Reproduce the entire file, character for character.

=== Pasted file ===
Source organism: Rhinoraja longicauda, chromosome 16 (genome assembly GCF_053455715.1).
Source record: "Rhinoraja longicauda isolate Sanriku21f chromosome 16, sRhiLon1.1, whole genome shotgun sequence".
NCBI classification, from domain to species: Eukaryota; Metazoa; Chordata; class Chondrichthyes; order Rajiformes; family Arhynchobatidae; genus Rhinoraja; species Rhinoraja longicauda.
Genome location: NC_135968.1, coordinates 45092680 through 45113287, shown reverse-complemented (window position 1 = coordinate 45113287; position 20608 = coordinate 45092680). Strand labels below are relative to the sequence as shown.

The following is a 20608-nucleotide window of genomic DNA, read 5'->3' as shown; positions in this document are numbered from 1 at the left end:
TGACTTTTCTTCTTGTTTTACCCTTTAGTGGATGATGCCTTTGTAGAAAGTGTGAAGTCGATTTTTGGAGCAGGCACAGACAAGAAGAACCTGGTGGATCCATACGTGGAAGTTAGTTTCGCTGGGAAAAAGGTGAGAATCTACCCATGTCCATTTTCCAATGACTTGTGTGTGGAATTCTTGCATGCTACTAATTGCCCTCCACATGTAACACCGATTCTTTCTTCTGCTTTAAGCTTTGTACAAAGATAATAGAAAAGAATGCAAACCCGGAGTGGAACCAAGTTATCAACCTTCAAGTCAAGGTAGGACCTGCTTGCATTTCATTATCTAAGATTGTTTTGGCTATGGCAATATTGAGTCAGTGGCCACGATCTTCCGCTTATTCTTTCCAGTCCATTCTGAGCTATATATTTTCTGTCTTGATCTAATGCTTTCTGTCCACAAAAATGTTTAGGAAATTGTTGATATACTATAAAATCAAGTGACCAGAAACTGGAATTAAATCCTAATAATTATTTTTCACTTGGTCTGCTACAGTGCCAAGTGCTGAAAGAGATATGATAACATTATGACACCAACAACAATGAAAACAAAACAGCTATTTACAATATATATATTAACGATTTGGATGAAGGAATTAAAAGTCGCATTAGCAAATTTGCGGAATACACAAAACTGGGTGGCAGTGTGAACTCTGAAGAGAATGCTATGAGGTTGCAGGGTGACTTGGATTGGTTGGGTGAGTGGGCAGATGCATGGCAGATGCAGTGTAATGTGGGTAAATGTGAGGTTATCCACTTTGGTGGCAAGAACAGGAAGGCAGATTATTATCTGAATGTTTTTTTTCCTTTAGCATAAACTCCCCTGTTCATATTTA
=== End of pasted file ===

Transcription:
Source organism: Rhinoraja longicauda, chromosome 16 (genome assembly GCF_053455715.1).
Source record: "Rhinoraja longicauda isolate Sanriku21f chromosome 16, sRhiLon1.1, whole genome shotgun sequence".
NCBI classification, from domain to species: Eukaryota; Metazoa; Chordata; class Chondrichthyes; order Rajiformes; family Arhynchobatidae; genus Rhinoraja; species Rhinoraja longicauda.
Genome location: NC_135968.1, coordinates 45092680 through 45113287, shown reverse-complemented (window position 1 = coordinate 45113287; position 20608 = coordinate 45092680). Strand labels below are relative to the sequence as shown.

The following is a 20608-nucleotide window of genomic DNA, read 5'->3' as shown; positions in this document are numbered from 1 at the left end:
TGACTTTTCTTCTTGTTTTACCCTTTAGTGGATGATGCCTTTGTAGAAAGTGTGAAGTCGATTTTTGGAGCAGGCACAGACAAGAAGAACCTGGTGGATCCATACGTGGAAGTTAGTTTCGCTGGGAAAAAGGTGAGAATCTACCCATGTCCATTTTCCAATGACTTGTGTGTGGAATTCTTGCATGCTACTAATTGCCCTCCACATGTAACACCGATTCTTTCTTCTGCTTTAAGCTTTGTACAAAGATAATAGAAAAGAATGCAAACCCGGAGTGGAACCAAGTTATCAACCTTCAAGTCAAGGTAGGACCTGCTTGCATTTCATTATCTAAGATTGTTTTGGCTATGGCAATATTGAGTCAGTGGCCACGATCTTCCGCTTATTCTTTCCAGTCCATTCTGAGCTATATATTTTCTGTCTTGATCTAATGCTTTCTGTCCACAAAAATGTTTAGGAAATTGTTGATATACTATAAAATCAAGTGACCAGAAACTGGAATTAAATCCTAATAATTATTTTTCACTTGGTCTGCTACAGTGCCAAGTGCTGAAAGAGATATGATAACATTATGACACCAACAACAATGAAAACAAAACAGCTATTTACAATATATATATTAACGATTTGGATGAAGGAATTAAAAGTCGCATTAGCAAATTTGCGGAATACACAAAACTGGGTGGCAGTGTGAACTCTGAAGAGAATGCTATGAGGTTGCAGGGTGACTTGGATTGGTTGGGTGAGTGGGCAGATGCATGGCAGATGCAGTGTAATGTGGGTAAATGTGAGGTTATCCACTTTGGTGGCAAGAACAGGAAGGCAGATTATTATCTGAATGTTTTTTTTCCTTTAGCATAAACTCCCCTGTTCATATTTA